The onslaught of the pandemic last year inspired a renewed sense of generosity, with 84% of women saying giving is important to them, a gain of nine percentage points, while 81% of men said giving is important, which was an 11-percentage-point jump, according to a survey by Fidelity Charitable.
In addition, 43% of men said they gave notably more to charity in 2020 than they had the previous year, compared to 34% of women.
“Women will continue to lead charitable giving decisions in many households, but the innate desire to make a difference in the world is more apparent than ever in all donors,” said Pamela Norley, president of Fidelity Charitable. “Men and women still engage in giving very differently, and there are ways that women can do even more.”
Among women, 86% said they wished they could do more to create positive social change, and women participated in many giving activities at higher rates than men, including volunteerism. Two-thirds (67%) of women reported volunteering recently, compared to 56% of men.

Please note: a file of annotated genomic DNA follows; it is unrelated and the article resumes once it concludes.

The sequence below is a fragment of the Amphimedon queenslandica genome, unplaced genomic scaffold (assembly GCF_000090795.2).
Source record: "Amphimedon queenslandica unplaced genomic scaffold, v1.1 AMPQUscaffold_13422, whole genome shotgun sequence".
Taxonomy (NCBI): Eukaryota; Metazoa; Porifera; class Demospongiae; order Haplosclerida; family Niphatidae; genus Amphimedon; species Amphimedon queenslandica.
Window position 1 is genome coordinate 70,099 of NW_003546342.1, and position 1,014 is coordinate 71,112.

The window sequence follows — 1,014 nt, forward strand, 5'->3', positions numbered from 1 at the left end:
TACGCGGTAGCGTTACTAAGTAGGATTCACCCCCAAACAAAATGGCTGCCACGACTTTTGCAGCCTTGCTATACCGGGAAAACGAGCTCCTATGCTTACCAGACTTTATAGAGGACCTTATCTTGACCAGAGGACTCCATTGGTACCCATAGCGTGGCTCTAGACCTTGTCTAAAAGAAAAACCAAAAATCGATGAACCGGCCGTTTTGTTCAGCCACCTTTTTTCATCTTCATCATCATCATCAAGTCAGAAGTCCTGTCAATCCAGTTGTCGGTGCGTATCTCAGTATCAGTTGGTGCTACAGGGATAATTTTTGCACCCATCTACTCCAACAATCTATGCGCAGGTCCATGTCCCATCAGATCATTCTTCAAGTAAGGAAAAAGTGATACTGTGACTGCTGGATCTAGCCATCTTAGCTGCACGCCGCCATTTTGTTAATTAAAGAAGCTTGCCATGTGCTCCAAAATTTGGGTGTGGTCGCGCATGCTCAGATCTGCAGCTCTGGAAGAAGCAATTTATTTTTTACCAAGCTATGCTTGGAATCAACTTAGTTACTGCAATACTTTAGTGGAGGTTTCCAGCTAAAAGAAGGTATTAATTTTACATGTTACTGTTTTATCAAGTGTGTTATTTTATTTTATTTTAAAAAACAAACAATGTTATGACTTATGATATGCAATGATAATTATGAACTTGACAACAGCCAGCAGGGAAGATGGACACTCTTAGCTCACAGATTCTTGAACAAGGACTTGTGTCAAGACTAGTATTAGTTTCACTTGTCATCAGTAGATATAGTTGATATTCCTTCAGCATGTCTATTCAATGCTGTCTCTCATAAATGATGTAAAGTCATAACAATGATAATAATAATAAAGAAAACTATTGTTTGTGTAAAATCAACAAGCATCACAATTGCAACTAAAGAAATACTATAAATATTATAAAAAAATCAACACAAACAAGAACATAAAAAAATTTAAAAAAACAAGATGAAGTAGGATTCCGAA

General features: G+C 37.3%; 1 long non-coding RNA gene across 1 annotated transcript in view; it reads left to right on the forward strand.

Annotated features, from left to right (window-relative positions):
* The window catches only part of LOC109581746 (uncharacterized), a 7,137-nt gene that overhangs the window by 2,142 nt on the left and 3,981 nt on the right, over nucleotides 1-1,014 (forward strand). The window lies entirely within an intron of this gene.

More women made nonfinancial gifts, bought from socially responsible businesses or donated through social media or online giving platforms. Women were also more likely than men to rank hunger (45% vs. 34%), access to basic health services (34% vs. 27%) and access to shelter or affordable housing (22% vs. 16%) as the top challenges facing the world.
In spite of participating in many giving activities at higher rates, women were less likely than men to be aware of or engage in many financial strategies that could enable greater impact, Fidelity said in a release.
“Only 17% of women made an impact investment, compared to a quarter of men. Similarly, among women who owned stocks or bonds, 35% were unaware that these assets could have been donated to charity, strategy that potentially minimizes the donor’s tax burden and enables them to make a larger donation,” Fidelity said.
Putting a price tag on ransomware attacks
The post Pandemic led men to be more charitable, survey finds appeared first on InvestmentNews.
Andrew is half-human, half-gamer. He’s also a science fiction author writing for BleeBot.